First partnered in 1857, Aaron Meier and Emil Frank opened the first Meier & Frank on Front Street in what is now Downtown Portland in a humble 25’ x 100’ storefront. Emil’s brother, Sigmund, was hired only two years later and would eventually replace Emil as Aaron’s business partner. The two families were officially joined in 1885 when Sigmund married Aaron’s only daughter, Fannie.
Through the turn of the century, Meier & Frank would continue to expand, eventually settling in an expansive five-story building on Fifth Avenue in 1898. Considered one of the first true department stores, the 200’ x 100’ building featured modern amenities unheard of at the time, including two elevators. Later expansions, including a ten-story tall annex cemented Meier & Frank into Portland history as the first “skyscraper” in the region.
In 1915, the store’s original five-story building was demolished to make room for a bold new sixteen-story store that provided shoppers with eleven-acres of total retail space. Now being led by Abe & Julius Meier (sons of Aaron Meier), Meier & Frank expanded its influence with a dedicated New York buying office and a radio broadcaster centered atop its new Highrise. In 1931, Julius Meier was elected as governor of Oregon where he established the Oregon Liquor Control Commission, the Oregon State Police, and paved the way for the development of the Bonneville and Grand Coulee dams.
In 1937, Julius Meier died, leaving Aaron Meier Frank (son of Sigmund & Fannie) as president of the store. For nearly three decades, he successfully led Meier & Frank through the challenges of World War II and the industrial surge of the 50s and 60s.
Originally used as a summer home, Aaron M. Frank bought the thirty-five-acre plot of land in Garden Home for its ample acreage for his true passion: horses. Located near both the Portland and Nicol riding academies, the property featured an impressive main stable – boasting fourteen stalls, a carriage floor, and chambers for grooms. An additional barn dedicated for brood mares was also constructed, but the centerpiece of this equestrian haven was the 1/8-mile oval track and indoor ring capable of seating hundreds of guests. The estate also featured a well manicured rock garden, a tennis court, a 5-hole golf course, and Oregon’s first Olympic-sized pool, offering a local training area for Olympic hopefuls.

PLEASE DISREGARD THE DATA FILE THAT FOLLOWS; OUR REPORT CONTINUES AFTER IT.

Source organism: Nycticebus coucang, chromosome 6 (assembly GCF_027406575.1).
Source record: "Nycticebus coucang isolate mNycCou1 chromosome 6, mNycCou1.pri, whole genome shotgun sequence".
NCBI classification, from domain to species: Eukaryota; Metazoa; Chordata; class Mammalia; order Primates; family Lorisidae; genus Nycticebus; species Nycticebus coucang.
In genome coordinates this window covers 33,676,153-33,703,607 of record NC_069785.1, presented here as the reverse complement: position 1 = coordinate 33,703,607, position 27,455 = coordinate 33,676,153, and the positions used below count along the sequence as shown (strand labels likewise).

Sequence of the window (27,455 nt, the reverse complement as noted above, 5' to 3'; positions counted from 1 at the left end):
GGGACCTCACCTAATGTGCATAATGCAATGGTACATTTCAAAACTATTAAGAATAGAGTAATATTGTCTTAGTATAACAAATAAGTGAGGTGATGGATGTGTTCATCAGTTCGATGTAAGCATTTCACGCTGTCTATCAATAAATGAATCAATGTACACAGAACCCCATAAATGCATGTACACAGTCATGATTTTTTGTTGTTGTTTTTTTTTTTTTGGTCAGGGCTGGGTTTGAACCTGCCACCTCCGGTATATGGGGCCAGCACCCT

The family home, which resides on a rise looking over the track, features five bedrooms, six bathrooms on the main level, with an additional bathroom, bedroom, and wine cellar on the lower level. The main living room fireplace is massive, even by traditional standards, and provided an amazing backdrop for the lavish parties often hosted at the venue.
With deep connections to the spheres of both politics and entertainment, including Amelia Earhart who had a featured label with Meier &Frank, and Clark Gable who once sold ties at the store, the Frank Family reveled in luxurious company. Frank’s grandmother, Jeanette Hirsch Meier, of the Hirsch family bolstered those connections. The Hirsch family was one of the founders of the White Stag Sportswear company, which installed the iconically bright White Stag sign in downtown Portland in 1940 (the sign was later purchased by the city and updated to feature its name).
In 1989, the estate was sold, and construction began on a collection of townhome and apartment buildings to surround the main house. Segmented with well-manicured hedges and rose gardens, The Frank Estate still features the iconic landmarks built by the Frank family, including the 1/8-mile horse track.
The family home is now used as the main leasing office and still features nearly all the original features (residents often enjoy morning coffee in front of the oversized fireplace). Though officially part of Portland, The Frank Estate feels a thousand miles away and isolated from the busy lifestyle we’ve all become so accustom to. Walking paths, including the Fanno Creek trail, crisscross across the property and provide residents a relaxing escape.